Dr Catrin Williams BA (Wales), PhD (Cantab)
Contact DetailsSchool of Theology, Religious Studies and Islamic Studies
Tel: 01570 424742 (4742)
LocationSheikh Khalifa Building
Job TitleSenior Lecturer in Biblical Studies
Role in the University
- Undergraduate teaching
- Postgraduate supervision
2006-2010 Senior Lecturer in New Testament Studies, School of Theology and Religious Studies, Bangor University
2004-2006 University Lecturer in New Testament Studies and Tutorial Fellow in Theology at Keble College, University of Oxford
1988-2004 Lecturer and then Senior Lecturer in New Testament Studies, School of Theology and Religious Studies, University of Wales, Bangor
- Society for Old Testament Study
- Society of Biblical Literature (member of the steering committtee of the programme unit ‘John, Jesus, and History’)
- British New Testament Society
- Member of the editorial board of the monograph series ‘Library of New Testament Studies’ (T & T Clark International)
- Member of the editorial board of Journal for the Study of the New Testament
- Member of the editorial board of Biblical Interpretation
- Gospel of John
- Biblical exegesis in late Second Temple Judaism
Research Subject Areas
- Interpretation of the Jewish Scriptures, particularly the Book of Isaiah, in late Second Temple Judaism, post-biblical Judaism (including targumic and rabbinic traditions), and in New Testament texts.
- Memory, literacy and orality in ancient Judaism and early Christianity
- John’s Gospel and Jewish apocalyptic
‘Memory, Identity and Group Demarcation in the Gospel of John’, The Bible and Group Demarcation in Late Antiquity, eds. M. Lavee & R. Nikolsky (Jewish and Christian Perspectives; Leiden: Brill) (forthcoming).
‘First-Century Media Culture and Abraham as a Figure of Memory in John 8:31-59’, The Fourth Gospel in First-Century Media Culture, eds. A. Le Donne & T. Thatcher (London: T & T Clark International) (forthcoming, April 2011).
‘“Seeing the Glory”: The Reception of Isaiah’s Call-Vision in John 12:41’, Judaism, Jewish Identities and the Gospel Tradition: Festschrift for Professor Maurice Casey, ed. J.G. Crossley (London: Equinox Press) (forthcoming, October 2010).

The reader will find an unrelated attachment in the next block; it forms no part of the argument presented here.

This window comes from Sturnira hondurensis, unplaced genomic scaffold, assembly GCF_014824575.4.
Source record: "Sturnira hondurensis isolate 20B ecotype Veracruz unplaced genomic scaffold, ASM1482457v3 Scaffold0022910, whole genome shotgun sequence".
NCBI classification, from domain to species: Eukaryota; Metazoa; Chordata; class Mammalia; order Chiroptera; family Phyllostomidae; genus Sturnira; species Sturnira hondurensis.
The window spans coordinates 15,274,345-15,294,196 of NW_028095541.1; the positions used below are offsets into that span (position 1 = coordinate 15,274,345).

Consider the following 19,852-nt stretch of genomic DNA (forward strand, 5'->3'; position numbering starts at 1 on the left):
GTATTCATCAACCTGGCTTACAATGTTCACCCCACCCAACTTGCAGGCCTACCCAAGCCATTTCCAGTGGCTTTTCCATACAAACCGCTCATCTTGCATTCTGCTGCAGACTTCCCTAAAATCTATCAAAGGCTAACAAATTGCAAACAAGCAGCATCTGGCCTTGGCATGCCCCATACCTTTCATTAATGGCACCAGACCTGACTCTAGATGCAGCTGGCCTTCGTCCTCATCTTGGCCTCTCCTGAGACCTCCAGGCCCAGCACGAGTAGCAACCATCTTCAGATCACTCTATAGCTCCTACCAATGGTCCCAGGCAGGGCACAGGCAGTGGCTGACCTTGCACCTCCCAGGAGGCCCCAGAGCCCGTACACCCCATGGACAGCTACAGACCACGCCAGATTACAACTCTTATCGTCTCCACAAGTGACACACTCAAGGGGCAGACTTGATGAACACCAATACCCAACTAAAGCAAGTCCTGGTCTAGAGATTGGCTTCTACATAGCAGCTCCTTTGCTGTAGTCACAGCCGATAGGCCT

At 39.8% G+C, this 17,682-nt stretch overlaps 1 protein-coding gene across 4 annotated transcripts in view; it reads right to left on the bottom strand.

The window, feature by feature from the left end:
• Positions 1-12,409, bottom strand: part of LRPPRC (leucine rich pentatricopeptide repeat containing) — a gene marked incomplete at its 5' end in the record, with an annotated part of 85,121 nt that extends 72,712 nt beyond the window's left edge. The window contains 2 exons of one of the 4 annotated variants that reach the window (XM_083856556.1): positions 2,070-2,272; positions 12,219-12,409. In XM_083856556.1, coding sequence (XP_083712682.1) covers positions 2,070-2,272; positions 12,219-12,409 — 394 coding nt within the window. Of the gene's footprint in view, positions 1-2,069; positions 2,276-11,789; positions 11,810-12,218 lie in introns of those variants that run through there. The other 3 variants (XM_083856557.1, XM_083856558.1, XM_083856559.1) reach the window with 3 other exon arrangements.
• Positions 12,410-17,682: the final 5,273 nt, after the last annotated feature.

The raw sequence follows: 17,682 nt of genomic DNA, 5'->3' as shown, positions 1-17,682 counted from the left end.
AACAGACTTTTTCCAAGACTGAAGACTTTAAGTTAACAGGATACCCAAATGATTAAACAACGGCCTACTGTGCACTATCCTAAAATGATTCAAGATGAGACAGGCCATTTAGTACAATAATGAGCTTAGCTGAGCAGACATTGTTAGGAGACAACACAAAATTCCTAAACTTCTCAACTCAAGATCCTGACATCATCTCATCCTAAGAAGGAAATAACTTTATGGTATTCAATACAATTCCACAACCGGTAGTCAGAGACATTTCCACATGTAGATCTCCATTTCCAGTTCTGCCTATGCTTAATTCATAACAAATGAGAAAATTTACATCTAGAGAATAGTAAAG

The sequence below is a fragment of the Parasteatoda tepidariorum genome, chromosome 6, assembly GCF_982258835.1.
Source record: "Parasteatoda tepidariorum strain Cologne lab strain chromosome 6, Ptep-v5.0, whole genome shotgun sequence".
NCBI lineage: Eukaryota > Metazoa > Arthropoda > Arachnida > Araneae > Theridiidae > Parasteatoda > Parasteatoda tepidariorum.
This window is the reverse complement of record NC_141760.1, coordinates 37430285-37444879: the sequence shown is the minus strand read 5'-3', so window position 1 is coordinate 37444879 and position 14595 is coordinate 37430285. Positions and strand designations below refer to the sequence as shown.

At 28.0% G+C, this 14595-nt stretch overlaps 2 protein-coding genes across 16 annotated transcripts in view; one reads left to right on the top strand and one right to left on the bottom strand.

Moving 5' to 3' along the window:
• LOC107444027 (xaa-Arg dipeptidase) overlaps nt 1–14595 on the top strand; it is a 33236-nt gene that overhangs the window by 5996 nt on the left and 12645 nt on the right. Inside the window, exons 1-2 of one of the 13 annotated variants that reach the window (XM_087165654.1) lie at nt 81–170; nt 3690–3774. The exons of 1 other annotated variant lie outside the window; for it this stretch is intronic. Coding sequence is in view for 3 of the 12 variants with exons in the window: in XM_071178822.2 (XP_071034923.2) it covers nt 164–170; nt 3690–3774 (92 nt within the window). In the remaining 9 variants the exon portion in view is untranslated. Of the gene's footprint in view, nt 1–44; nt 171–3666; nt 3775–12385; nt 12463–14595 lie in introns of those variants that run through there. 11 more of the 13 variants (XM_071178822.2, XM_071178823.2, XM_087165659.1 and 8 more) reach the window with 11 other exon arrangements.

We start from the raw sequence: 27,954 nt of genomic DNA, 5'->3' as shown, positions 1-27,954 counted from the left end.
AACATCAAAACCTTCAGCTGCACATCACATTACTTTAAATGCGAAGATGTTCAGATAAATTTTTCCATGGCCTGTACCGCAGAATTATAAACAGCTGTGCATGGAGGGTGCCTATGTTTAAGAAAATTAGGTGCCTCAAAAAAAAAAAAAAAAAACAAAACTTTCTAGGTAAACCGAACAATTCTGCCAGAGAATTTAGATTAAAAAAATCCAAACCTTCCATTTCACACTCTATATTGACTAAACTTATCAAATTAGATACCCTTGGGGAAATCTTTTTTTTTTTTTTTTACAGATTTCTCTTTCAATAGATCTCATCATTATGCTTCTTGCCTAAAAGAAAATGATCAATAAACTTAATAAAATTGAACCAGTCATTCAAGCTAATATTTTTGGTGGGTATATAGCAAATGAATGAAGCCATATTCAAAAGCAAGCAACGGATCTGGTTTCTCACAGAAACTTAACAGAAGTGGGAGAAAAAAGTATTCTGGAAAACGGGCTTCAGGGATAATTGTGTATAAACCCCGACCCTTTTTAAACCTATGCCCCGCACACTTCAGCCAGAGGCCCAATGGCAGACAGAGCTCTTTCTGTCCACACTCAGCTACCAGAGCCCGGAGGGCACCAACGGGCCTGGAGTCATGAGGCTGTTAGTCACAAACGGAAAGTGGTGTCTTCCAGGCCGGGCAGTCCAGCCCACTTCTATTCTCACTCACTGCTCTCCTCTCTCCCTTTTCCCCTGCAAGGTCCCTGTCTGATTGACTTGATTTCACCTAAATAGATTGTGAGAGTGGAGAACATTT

‘The Gospel of John’, The Oxford Handbook of the Reception History of the Bible, eds. M. Lieb, J. Roberts, E. Mason, C. Rowland (Oxford Handbooks in Religion and Theology; Oxford: OUP, 2010), 104-117.
‘Newid Hinsawdd a’r Weledigaeth Apocalyptaidd’, Y Traethodydd, 2009, 226-35.
‘Inspecting an Aerial Photograph of John’s Engagement with Sources’, “What We Have Heard from the Beginning”: The Past, Present and Future of Johannine Studies, ed. T. Thatcher (Waco: Baylor University Press, 2007), 83-86.
‘Isaiah and Johannine Christology’, “As Those Who Are Taught”: The Reception of Isaiah from the LXX to the SBL, eds. P.K. Tull & C.M. McGinnis (Atlanta: Scholars Press, 2006), 107-24.
‘Isaiah in John’s Gospel’, Isaiah in the New Testament, eds. S. Moyise & M.J.J. Menken (London/New York: T & T Clark International, 2005), 101-17.
‘Interpretations of the Identity and Role of Jesus’, The Biblical World, ed. J. Barton (London: Routledge, 2003), Vol. II, 332-56.
Llyfr Datguddiad (Caernarfon: Gwasg Pantycelyn, 2002).
‘“I Am” or “I Am He”? Self-Declaratory Pronouncements in the Fourth Gospel and Rabbinic Tradition’, Jesus in Johannine Tradition, eds. R.T. Fortna & T. Thatcher (Louisville: Westminster John Knox Press, 2001), 343-52.
I am He: The Interpretation of ’Anî Hû’ in Jewish and Early Christian Literature (WUNT II:113; Tübingen: Mohr Siebeck, 2000).
I am currently writing a monograph on the reception of Isaiah in the Gospel of John. The study focuses on the influence of the prophecies of Isaiah on various aspects of Johannine christology and examines Jewish and Johannine perceptions of Isaiah as a visionary prophet.I am also co-editing a volume of essays entitled John’s Gospel and Intimations of Apocalyptic, in which twelve scholars engage in the first extended discussion of the relationship between John’s Gospel and Jewish apocalyptic thought.